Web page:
Understanding your cost base
In this next series of articles, we’ll be looking at the various funding methods that you can use to grow your online business. But first, we need to establish what the funding requirement may be if things go well. There’s no point in getting halfway across the ocean and running out of fuel!
If you are reading this, then the chances are you have already made the decision to start an online business, or you already have one up and running. We won’t be looking at funding the startup phase but we should re-emphasise the need for some kind of plan before you launch your project.
It’s true that the barriers to entry for starting an online business are very low, and the costs for a start-up can be very modest. You don’t even need to be a digital expert. Signing up for a Shopify account and choosing a ready-made theme from a reputable and experienced partner is probably the most important decision you’ll make in the early stages. Look at a theme provider’s track record and make sure the theme you choose fits the products you are selling. Verify that the provider has a good support record and, like any other online purchase, check out the feedback from other users.
Then you have the ‘time phase’; buying a quality theme can cut weeks off the process, but you still have to spend some time making your site as good as you can. In previous articles we’ve looked at methods of driving traffic to your site and at how to expand your sales as fast as possible – and if that works you need to make sure you have the funds available to keep it going.
Sometimes the growth of your business can become self-funding simply by continuing to plough the profits back into the business. But don’t confuse profitability with generating cash. Eventually, the two things become completely synonymous, but in the early stages, it’s entirely possible to be very profitable and still have no funds to grow at the speed you wish.
So the first thing to do is to make sure you understand your fixed and variable costs. In basic terms fixed costs are what it costs to ‘open the doors’ every day.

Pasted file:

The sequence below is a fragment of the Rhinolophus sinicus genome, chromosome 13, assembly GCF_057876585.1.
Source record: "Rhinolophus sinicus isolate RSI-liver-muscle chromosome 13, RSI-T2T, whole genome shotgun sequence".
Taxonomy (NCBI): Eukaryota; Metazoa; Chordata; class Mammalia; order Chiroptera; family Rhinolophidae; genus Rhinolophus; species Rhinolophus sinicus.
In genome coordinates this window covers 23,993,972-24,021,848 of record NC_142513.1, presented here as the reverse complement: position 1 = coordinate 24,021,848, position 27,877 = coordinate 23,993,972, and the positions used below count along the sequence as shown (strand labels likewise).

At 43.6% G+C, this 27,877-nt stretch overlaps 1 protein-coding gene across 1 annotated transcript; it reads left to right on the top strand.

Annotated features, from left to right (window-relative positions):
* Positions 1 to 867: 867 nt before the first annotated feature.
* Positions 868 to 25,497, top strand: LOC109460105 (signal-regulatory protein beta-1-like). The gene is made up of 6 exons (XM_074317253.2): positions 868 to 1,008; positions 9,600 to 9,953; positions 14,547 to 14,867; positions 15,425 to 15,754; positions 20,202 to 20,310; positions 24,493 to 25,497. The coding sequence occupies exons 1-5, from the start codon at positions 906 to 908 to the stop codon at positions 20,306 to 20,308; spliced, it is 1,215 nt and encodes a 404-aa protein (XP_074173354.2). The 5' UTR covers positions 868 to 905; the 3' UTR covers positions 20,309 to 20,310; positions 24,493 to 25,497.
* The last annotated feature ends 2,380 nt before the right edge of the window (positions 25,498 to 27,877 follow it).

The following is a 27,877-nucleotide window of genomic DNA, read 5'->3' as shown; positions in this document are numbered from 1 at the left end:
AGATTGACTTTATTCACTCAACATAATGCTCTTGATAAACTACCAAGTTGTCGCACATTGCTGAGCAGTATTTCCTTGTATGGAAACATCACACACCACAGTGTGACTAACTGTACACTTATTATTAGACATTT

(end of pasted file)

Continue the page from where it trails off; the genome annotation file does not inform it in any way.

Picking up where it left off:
- Establishment (everything associated with premises). So for example, if you are running the business from home then they will be very low. But what happens when you run out of space in your garage?
- Fixed Labour – staff costs you have to pay even if you don’t sell a single item. If it’s just you working in the business then you may be able to work salary-free for a while, but that’s not sustainable in the long term – so be realistic.
- Other fixed costs – these can be things such as insurance, software licences or loan interest,
Variable costs are the ones you can control, and some directly follow the level of trade
- Marketing – services such as PPC, advertising, sponsorship or exhibitions don’t support sales revenues directly and can be varied by you. However, commissions and affiliate fees a truly variable and do follow sales revenues.
- Variable Labour – staff costs that increase as you sell more, such as the number of people doing the picking and packing and logistics.
- Delivery costs – entirely variable according to the level of shipments
So, which are the costs that may mean you need to raise more funding? There are likely to be three areas:
Establishment - you may need to make an investment in premises and associated costs before you have the revenue to cover those costs. The costs of moving people and stock can be significant - so you should consider taking on premises that are larger than you need otherwise you may be moving again pretty soon!
Marketing – by its nature, the costs of marketing will come ahead of the results. How far ahead depends on your market and the success of your strategies. But the chances are you’ll need to keep spending money before you see the sales revenue.
Stock – so much depends on your chosen market and the methods by which you acquire your stock. We’ll be spending a lot of time on this issue later in this series, but it’s probably the single, most important area of managing your cash requirements.
So before you start to look at the potential sources and methods of growth funding, have a good look at your cost base and make sure you understand where and when the pressures will come.